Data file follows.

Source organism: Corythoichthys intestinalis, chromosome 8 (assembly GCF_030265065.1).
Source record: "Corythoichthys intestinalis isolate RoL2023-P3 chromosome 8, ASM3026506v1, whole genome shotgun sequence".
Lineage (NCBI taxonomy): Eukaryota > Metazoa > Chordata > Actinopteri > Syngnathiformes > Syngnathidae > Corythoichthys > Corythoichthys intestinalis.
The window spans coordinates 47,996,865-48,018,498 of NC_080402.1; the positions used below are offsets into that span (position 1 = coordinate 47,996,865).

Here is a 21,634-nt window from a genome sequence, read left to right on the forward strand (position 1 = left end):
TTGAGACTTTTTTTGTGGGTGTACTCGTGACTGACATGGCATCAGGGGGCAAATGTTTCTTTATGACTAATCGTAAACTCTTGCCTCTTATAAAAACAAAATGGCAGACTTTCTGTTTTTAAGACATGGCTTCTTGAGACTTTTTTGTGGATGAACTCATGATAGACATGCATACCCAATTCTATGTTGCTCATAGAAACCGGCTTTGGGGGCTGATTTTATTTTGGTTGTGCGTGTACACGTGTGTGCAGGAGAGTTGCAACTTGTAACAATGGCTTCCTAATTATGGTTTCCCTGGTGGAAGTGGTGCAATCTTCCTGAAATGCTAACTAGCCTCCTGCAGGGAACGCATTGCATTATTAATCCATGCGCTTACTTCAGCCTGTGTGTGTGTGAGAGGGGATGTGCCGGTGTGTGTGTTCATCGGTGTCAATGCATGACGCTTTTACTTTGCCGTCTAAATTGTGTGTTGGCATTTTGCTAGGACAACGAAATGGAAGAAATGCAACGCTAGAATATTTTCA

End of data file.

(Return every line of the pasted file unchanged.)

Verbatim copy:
Source organism: Corythoichthys intestinalis, chromosome 8 (assembly GCF_030265065.1).
Source record: "Corythoichthys intestinalis isolate RoL2023-P3 chromosome 8, ASM3026506v1, whole genome shotgun sequence".
Lineage (NCBI taxonomy): Eukaryota > Metazoa > Chordata > Actinopteri > Syngnathiformes > Syngnathidae > Corythoichthys > Corythoichthys intestinalis.
The window spans coordinates 47,996,865-48,018,498 of NC_080402.1; the positions used below are offsets into that span (position 1 = coordinate 47,996,865).

Here is a 21,634-nt window from a genome sequence, read left to right on the forward strand (position 1 = left end):
TTGAGACTTTTTTTGTGGGTGTACTCGTGACTGACATGGCATCAGGGGGCAAATGTTTCTTTATGACTAATCGTAAACTCTTGCCTCTTATAAAAACAAAATGGCAGACTTTCTGTTTTTAAGACATGGCTTCTTGAGACTTTTTTGTGGATGAACTCATGATAGACATGCATACCCAATTCTATGTTGCTCATAGAAACCGGCTTTGGGGGCTGATTTTATTTTGGTTGTGCGTGTACACGTGTGTGCAGGAGAGTTGCAACTTGTAACAATGGCTTCCTAATTATGGTTTCCCTGGTGGAAGTGGTGCAATCTTCCTGAAATGCTAACTAGCCTCCTGCAGGGAACGCATTGCATTATTAATCCATGCGCTTACTTCAGCCTGTGTGTGTGTGAGAGGGGATGTGCCGGTGTGTGTGTTCATCGGTGTCAATGCATGACGCTTTTACTTTGCCGTCTAAATTGTGTGTTGGCATTTTGCTAGGACAACGAAATGGAAGAAATGCAACGCTAGAATATTTTCA